Dementia is scary, no matter what stage it’s at. We can allow for those “senior moments,” but what happens when senior moments simply become “moments”? The early stages of dementia are a lot like senior moments, but more frequent and obvious. Today, we’re going to talk about the signs and symptoms of Dementia, and how to approach your loved one about it.

A woman holding the hand of an elderly loved one - Navigating the Early Stages of Dementia

Know the Signs and Symptoms

One of the most common and obvious signs of the early stages of dementia is memory loss that disrupts daily life. This means repeatedly asking for the same information, increasing dependency on memory aids like reminder notes and electronic devices, or forgetting important dates and events. Confusing dates, events, times or places is another symptom. Difficulty completing familiar tasks, trouble understanding visual images and spatial relationships, new problems with words in text or verbally, decreased or poor judgment, misplacing things and losing the ability to retrace steps, withdrawal from work or social activities, and changes in mood and personality are also all signs of the early stages of Dementia. If you’re worried about your loved one’s early stage symptoms, perhaps it’s time to consider assisted living in Laurel, MD.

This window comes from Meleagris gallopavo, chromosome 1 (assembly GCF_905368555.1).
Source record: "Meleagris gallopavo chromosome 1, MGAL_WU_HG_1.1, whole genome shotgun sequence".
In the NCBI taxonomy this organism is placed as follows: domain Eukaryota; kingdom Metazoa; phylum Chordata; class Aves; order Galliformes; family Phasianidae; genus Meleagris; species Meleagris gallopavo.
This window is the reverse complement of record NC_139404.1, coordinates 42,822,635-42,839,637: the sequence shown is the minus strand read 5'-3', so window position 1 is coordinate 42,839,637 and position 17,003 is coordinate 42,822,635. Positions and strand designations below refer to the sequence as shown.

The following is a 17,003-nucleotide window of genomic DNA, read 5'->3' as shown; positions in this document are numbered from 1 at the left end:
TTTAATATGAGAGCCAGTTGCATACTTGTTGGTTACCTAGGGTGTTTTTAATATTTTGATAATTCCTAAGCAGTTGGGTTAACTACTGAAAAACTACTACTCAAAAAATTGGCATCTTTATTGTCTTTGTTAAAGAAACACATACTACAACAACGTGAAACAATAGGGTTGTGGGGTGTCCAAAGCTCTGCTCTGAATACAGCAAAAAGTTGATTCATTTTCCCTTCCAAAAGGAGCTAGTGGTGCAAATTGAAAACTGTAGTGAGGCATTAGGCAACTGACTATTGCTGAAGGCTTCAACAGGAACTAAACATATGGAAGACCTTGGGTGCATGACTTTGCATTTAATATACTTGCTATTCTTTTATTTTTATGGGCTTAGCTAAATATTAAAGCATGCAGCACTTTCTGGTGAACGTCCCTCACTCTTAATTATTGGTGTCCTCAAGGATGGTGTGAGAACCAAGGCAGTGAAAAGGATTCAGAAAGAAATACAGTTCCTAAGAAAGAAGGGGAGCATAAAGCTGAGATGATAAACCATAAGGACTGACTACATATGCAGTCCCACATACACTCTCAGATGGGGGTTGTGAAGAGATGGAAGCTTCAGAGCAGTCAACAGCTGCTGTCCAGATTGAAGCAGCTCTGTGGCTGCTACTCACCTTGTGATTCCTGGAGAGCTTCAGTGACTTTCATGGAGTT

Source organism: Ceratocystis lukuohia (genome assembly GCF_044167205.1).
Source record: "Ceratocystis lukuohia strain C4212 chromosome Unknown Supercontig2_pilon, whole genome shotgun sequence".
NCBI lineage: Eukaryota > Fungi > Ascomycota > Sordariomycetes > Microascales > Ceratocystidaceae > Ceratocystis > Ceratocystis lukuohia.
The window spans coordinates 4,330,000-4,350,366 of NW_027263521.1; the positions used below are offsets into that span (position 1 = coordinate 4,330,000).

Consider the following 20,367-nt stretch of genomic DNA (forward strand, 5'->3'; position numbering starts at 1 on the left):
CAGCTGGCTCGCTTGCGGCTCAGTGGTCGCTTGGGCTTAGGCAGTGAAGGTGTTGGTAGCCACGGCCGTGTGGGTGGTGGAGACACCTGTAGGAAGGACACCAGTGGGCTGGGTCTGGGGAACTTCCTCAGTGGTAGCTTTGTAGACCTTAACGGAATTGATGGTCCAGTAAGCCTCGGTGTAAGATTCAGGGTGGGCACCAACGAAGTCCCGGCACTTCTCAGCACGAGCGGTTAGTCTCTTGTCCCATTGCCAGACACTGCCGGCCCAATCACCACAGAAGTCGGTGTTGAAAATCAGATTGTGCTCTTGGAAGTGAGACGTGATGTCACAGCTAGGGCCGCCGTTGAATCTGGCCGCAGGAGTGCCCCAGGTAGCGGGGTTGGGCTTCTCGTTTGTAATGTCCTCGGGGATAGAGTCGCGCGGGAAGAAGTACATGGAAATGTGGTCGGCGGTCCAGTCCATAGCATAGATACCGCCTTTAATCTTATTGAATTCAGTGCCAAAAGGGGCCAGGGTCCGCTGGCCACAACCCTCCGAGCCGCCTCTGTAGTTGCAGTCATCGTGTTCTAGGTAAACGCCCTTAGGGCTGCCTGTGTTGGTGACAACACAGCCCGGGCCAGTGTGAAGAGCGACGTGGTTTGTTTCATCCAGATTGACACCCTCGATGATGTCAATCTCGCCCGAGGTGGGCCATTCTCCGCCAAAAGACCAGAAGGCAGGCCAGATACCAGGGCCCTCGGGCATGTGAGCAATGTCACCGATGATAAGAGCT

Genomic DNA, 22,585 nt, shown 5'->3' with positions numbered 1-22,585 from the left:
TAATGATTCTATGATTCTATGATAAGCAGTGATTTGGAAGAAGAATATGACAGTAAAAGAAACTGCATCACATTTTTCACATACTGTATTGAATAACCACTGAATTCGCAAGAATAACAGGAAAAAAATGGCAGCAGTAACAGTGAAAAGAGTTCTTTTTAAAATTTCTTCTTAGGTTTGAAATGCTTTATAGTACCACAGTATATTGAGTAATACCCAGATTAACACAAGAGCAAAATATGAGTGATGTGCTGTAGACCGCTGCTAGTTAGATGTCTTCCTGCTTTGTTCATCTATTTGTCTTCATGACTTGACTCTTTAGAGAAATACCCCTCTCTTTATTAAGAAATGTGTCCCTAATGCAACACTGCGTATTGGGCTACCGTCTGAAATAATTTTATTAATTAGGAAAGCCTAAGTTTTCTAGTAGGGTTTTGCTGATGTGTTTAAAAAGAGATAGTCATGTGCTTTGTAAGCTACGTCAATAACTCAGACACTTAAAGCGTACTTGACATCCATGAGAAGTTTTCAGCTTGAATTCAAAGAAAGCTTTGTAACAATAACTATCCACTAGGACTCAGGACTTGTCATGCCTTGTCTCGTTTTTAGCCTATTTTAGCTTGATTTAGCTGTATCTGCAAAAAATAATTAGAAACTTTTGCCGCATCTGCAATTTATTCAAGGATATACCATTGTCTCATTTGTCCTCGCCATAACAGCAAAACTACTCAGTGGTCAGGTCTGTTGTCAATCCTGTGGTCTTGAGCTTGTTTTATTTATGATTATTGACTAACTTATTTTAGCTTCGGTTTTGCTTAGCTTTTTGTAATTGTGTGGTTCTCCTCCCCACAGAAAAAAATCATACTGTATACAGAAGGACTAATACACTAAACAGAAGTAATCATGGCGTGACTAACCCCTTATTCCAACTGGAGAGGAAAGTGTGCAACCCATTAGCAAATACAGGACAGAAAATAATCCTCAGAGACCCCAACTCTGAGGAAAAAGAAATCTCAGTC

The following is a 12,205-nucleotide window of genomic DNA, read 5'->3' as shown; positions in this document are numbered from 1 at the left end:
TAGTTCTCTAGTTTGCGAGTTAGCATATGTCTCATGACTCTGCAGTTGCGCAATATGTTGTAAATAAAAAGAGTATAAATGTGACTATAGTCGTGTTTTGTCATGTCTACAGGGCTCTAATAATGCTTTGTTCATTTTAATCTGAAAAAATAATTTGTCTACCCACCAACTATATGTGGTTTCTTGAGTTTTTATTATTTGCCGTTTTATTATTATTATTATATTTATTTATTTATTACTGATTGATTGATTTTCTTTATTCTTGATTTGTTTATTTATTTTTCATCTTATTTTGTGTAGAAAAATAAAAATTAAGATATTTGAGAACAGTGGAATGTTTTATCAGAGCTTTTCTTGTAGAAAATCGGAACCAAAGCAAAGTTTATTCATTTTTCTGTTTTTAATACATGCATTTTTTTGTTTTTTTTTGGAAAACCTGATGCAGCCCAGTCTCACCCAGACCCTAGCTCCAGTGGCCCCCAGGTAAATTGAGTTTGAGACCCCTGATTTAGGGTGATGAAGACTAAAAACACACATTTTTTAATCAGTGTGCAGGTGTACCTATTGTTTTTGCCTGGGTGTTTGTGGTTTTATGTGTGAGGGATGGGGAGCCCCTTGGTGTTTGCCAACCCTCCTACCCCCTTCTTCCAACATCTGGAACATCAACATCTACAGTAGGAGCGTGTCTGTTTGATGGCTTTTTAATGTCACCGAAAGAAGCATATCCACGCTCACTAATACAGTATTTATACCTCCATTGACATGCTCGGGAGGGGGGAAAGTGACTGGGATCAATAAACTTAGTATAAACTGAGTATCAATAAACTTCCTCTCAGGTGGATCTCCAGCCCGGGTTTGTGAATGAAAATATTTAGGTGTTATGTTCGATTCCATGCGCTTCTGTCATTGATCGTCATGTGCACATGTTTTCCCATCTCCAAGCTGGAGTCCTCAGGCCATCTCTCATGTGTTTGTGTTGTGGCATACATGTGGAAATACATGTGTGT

Talking to Your Loved One

Talking to your loved one about Dementia might be hard. For starters, you want to decide who is going to talk to your loved one about Dementia and what steps should be taken next. There might be certain people your loved one is more receptive to, and it’s crucial that the right people are present during this conversation.

When you start to see the signs, plan to have the conversation about Dementia as soon as possible. It’s important to know beforehand that any conversation you have planned with your loved one may not go the way you want it to, but you still need to listen. Make sure that you’re offering undivided support and listening to what your loved one is saying. Your loved one may be in denial or confused about the subject matter and why you’re bringing it up, so be understanding and help them come to an understanding about what’s happening.

If part of your plan moving forward is to put your loved one in to local assisted living, contact Kenwood Care for more information about our services and how we can help you and your loved one through this hard time.

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